March 13, 1944

LIB

William Lyon Mackenzie King (Prime Minister; Secretary of State for External Affairs; President of the Privy Council)

Liberal

Mr. MACKENZIE KING:

Yes.

Topic:   BEER-REMOVAL OF FEDERAL RESTRICTIONS OF SUPPLIES TO PROVINCES
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SC

John Horne Blackmore

Social Credit

Mr. BLACKMORE:

I think the Prime Minister will agree that Mr. Low is perfectly

Industrial Development Bank

frank. If he does not understand correctly, the matter can be taken up with him.

Topic:   BEER-REMOVAL OF FEDERAL RESTRICTIONS OF SUPPLIES TO PROVINCES
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LIB

William Lyon Mackenzie King (Prime Minister; Secretary of State for External Affairs; President of the Privy Council)

Liberal

Mr. MACKENZIE KING:

That is right.

Motion agreed to and the house went into committee of supply, Mr. McCann in the chair.

DEPARTMENT OF FISHERIES 69. Departmental administration, $151,660. Item stands.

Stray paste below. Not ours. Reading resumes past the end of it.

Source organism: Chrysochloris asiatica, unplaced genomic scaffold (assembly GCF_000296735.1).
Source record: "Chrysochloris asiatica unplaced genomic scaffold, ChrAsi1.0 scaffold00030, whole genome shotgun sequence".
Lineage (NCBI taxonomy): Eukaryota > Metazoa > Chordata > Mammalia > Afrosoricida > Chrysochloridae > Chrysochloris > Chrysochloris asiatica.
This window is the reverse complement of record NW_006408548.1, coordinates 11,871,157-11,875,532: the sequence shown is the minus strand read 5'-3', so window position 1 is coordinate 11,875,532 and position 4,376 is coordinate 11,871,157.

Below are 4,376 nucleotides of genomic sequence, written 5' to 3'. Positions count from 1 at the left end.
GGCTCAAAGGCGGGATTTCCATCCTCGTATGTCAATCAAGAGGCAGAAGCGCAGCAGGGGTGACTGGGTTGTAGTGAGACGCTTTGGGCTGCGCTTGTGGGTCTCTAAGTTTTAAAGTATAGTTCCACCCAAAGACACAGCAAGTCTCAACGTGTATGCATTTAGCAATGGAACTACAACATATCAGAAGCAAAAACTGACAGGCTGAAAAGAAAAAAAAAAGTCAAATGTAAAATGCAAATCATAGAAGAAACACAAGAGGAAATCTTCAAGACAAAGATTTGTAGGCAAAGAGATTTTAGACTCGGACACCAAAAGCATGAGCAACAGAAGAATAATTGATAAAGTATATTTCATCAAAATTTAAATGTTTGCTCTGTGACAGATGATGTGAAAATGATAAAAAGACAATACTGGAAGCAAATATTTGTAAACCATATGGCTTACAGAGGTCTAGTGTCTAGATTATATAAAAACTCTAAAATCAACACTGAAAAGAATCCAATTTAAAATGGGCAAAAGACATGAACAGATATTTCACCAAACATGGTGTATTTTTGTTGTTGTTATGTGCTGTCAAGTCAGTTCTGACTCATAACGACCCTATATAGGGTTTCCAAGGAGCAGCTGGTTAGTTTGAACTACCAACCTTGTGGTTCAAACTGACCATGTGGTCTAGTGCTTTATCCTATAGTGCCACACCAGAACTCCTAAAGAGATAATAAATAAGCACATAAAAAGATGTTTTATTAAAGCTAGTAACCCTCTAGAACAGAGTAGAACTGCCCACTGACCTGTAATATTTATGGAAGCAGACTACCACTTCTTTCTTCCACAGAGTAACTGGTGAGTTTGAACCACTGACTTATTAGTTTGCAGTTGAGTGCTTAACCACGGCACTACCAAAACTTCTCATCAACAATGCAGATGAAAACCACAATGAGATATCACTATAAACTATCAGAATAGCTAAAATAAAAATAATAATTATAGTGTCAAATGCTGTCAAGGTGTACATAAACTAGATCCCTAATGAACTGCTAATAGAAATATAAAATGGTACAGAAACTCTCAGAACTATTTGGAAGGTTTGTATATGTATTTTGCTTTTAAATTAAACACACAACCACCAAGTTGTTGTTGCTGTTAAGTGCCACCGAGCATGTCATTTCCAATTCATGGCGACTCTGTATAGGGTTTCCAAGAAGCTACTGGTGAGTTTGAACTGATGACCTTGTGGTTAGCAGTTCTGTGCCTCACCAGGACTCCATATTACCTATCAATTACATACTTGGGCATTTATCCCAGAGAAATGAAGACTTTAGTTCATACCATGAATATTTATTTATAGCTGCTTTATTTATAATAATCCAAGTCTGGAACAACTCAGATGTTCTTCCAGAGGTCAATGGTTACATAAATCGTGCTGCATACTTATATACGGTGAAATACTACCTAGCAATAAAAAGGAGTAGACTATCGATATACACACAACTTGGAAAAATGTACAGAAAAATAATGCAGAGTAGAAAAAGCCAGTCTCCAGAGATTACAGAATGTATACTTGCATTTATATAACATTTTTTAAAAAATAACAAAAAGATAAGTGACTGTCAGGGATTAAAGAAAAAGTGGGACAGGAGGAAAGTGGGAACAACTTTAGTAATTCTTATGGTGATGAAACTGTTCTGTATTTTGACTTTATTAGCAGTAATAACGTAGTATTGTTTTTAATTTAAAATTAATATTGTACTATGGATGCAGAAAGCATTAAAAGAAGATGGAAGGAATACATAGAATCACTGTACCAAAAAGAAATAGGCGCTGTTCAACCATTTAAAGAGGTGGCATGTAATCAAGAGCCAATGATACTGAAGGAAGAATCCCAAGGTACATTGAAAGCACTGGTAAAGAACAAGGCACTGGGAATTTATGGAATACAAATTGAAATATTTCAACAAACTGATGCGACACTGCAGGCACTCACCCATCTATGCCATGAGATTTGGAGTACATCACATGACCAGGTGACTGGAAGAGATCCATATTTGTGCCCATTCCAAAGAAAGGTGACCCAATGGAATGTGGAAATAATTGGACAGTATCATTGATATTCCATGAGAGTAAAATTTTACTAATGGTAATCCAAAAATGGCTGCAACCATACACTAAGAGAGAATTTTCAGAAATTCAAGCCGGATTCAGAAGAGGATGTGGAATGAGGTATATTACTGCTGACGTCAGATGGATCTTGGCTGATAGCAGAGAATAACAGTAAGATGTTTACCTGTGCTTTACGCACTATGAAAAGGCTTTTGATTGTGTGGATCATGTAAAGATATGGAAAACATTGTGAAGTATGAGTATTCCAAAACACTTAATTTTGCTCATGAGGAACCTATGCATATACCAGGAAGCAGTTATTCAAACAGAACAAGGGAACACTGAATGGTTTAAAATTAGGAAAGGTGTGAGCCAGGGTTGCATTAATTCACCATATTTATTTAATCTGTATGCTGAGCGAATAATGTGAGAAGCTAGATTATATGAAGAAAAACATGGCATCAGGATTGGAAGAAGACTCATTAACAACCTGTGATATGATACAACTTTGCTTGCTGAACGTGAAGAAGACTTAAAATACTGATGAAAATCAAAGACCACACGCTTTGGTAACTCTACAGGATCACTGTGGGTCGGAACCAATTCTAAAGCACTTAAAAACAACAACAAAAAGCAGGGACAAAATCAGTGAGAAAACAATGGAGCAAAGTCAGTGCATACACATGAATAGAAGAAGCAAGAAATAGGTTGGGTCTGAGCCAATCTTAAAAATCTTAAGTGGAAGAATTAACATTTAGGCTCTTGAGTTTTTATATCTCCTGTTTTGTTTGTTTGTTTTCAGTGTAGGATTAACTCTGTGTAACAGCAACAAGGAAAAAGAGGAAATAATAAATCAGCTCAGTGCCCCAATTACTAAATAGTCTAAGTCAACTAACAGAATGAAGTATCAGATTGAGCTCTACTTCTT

DEPARTMENT OF LABOUR 100. Departmental administration, $387,318. Item stands.

Progress reported.

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INDUSTRIAL DEVELOPMENT BANK

PROVISION OF ADDITIONAL CREDIT FACILITIES FOR FIXED AND WORKING CAPITAL


The house resumed from Friday, March 10, consideration of the motion of the Minister of Finance for the second reading of bill No. 7, to incorporate the industrial development bank.


CCF

Stanley Howard Knowles (Whip of the Co-operative Commonwealth Federation)

Co-operative Commonwealth Federation (C.C.F.)

Mr. S. H. KNOWLES (Winnipeg North Centre):

Mr. Speaker, I had not anticipated speaking again quite so soon, because I thought I had raised a subject on which other hon. members would be sure to speak, if given the opportunity. However, having moved the adjournment of this debate on Friday evening there are a few observations I should like to make.